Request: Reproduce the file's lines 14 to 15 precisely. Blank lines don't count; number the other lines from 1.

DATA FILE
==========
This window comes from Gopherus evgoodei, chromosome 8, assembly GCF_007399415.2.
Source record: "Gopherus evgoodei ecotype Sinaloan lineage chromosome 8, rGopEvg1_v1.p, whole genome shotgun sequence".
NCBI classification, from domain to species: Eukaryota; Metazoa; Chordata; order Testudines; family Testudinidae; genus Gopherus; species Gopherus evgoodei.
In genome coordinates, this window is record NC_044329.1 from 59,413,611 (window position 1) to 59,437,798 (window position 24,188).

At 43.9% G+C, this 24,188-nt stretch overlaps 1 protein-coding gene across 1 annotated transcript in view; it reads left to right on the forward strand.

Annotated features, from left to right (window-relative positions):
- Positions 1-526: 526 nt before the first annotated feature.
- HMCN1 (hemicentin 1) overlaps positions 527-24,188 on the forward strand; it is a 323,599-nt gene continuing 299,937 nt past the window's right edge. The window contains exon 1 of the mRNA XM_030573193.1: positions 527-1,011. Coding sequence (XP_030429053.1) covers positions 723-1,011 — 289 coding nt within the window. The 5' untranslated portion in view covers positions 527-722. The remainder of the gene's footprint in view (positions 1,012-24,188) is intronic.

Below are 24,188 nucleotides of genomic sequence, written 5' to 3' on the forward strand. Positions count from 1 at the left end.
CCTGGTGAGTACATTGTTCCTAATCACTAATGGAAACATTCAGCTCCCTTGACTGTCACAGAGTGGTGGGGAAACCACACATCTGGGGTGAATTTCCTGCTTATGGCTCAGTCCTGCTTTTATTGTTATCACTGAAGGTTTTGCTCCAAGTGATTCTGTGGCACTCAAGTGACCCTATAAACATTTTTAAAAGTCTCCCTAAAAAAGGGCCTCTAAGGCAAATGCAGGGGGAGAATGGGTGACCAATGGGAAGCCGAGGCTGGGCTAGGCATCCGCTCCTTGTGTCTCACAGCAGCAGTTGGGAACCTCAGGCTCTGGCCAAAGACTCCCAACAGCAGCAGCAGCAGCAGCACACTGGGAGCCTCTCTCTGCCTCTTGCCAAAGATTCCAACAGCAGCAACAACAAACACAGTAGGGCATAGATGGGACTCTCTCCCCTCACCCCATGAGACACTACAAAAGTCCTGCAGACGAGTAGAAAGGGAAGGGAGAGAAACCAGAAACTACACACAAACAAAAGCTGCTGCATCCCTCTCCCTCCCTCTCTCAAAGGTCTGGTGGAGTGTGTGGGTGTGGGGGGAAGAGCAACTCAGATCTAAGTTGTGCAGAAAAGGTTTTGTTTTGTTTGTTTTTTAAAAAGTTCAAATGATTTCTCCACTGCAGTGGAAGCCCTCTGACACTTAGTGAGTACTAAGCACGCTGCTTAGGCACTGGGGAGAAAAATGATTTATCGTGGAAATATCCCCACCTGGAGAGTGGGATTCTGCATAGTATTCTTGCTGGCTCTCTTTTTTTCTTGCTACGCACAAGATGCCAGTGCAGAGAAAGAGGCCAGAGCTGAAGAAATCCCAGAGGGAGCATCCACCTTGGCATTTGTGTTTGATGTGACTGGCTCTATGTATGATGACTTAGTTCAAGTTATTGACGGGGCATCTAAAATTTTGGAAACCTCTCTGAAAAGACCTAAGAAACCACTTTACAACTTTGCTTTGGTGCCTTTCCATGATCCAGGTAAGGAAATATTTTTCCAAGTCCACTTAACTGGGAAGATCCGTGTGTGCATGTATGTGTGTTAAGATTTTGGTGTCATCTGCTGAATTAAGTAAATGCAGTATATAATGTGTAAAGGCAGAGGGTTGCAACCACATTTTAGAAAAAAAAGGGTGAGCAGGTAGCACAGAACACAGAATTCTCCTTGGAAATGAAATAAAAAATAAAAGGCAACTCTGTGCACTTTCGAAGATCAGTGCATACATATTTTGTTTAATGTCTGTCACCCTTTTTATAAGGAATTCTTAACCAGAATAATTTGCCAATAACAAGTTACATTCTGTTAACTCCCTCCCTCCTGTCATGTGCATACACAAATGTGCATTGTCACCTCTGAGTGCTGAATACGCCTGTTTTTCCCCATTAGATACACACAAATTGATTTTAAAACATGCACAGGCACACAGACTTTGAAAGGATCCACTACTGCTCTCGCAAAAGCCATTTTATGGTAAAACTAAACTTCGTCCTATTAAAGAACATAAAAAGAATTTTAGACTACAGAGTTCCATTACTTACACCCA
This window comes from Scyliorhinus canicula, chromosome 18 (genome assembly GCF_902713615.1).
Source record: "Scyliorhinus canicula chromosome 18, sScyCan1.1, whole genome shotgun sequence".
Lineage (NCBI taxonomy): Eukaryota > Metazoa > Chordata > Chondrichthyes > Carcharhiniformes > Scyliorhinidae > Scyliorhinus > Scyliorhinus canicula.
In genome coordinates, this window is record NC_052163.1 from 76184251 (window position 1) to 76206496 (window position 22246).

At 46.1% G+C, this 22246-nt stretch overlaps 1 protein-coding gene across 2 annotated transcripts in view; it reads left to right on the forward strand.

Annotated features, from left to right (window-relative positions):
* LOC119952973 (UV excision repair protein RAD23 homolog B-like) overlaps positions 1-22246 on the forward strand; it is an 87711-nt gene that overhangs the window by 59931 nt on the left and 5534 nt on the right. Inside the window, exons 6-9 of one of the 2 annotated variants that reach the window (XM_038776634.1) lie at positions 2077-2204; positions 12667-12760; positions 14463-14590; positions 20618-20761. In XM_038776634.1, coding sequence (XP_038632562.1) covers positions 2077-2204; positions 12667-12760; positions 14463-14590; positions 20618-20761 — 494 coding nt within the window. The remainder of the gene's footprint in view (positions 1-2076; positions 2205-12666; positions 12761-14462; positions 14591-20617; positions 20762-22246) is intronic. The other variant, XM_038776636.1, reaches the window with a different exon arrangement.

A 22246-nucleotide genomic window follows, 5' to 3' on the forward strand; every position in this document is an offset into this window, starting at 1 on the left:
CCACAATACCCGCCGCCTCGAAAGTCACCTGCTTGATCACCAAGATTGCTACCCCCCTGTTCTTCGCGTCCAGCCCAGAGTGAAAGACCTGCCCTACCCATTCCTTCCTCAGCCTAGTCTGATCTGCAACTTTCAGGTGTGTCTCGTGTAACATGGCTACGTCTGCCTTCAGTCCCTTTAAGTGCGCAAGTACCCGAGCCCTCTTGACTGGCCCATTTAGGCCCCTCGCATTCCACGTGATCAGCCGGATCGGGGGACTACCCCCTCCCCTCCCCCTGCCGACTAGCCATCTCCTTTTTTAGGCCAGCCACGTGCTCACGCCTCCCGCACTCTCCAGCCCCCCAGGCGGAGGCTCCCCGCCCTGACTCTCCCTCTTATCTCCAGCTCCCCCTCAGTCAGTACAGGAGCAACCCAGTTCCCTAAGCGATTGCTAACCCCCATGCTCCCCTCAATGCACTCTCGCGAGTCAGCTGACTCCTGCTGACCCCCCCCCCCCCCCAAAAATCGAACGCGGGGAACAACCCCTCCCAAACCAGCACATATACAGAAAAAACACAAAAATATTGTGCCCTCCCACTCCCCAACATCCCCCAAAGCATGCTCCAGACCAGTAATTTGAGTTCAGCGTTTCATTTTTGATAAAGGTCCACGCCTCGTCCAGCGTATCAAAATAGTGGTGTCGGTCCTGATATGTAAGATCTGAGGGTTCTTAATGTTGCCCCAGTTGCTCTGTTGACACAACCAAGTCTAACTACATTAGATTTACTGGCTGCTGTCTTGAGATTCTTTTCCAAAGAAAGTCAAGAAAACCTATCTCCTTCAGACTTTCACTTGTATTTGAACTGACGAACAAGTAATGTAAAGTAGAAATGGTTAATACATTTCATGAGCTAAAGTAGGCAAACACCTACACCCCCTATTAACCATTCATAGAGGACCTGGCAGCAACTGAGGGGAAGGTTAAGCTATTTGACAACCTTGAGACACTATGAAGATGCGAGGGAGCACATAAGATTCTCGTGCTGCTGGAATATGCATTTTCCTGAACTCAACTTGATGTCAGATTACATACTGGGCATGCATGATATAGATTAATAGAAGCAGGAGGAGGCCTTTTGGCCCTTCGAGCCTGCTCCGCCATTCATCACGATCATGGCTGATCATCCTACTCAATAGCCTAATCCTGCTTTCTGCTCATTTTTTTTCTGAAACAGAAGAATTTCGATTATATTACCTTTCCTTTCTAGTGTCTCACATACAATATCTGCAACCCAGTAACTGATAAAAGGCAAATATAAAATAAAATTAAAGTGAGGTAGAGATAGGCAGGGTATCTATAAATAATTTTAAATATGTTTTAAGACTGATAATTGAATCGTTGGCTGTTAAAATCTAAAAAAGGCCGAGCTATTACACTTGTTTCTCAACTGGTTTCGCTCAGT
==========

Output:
In genome coordinates, this window is record NC_052163.1 from 76184251 (window position 1) to 76206496 (window position 22246).

At 46.1% G+C, this 22246-nt stretch overlaps 1 protein-coding gene across 2 annotated transcripts in view; it reads left to right on the forward strand.